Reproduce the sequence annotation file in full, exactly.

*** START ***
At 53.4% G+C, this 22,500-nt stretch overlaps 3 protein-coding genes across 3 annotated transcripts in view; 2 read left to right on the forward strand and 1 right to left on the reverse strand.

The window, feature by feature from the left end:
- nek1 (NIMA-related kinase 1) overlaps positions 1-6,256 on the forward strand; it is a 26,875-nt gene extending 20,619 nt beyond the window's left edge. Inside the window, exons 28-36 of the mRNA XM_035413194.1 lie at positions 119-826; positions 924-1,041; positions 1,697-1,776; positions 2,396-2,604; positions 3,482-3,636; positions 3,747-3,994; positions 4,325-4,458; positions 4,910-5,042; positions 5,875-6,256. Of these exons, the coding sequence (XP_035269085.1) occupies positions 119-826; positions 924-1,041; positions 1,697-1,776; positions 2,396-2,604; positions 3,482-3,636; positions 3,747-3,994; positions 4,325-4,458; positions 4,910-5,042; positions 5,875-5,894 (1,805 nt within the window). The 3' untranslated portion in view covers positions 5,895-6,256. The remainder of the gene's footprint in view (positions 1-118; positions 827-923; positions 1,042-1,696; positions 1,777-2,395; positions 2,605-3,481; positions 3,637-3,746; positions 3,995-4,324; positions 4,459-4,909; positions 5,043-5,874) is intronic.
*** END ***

At 53.4% G+C, this 22,500-nt stretch overlaps 3 protein-coding genes across 3 annotated transcripts in view; 2 read left to right on the forward strand and 1 right to left on the reverse strand.

The window, feature by feature from the left end:
- nek1 (NIMA-related kinase 1) overlaps positions 1-6,256 on the forward strand; it is a 26,875-nt gene extending 20,619 nt beyond the window's left edge. Inside the window, exons 28-36 of the mRNA XM_035413194.1 lie at positions 119-826; positions 924-1,041; positions 1,697-1,776; positions 2,396-2,604; positions 3,482-3,636; positions 3,747-3,994; positions 4,325-4,458; positions 4,910-5,042; positions 5,875-6,256. Of these exons, the coding sequence (XP_035269085.1) occupies positions 119-826; positions 924-1,041; positions 1,697-1,776; positions 2,396-2,604; positions 3,482-3,636; positions 3,747-3,994; positions 4,325-4,458; positions 4,910-5,042; positions 5,875-5,894 (1,805 nt within the window). The 3' untranslated portion in view covers positions 5,895-6,256. The remainder of the gene's footprint in view (positions 1-118; positions 827-923; positions 1,042-1,696; positions 1,777-2,395; positions 2,605-3,481; positions 3,637-3,746; positions 3,995-4,324; positions 4,459-4,909; positions 5,043-5,874) is intronic.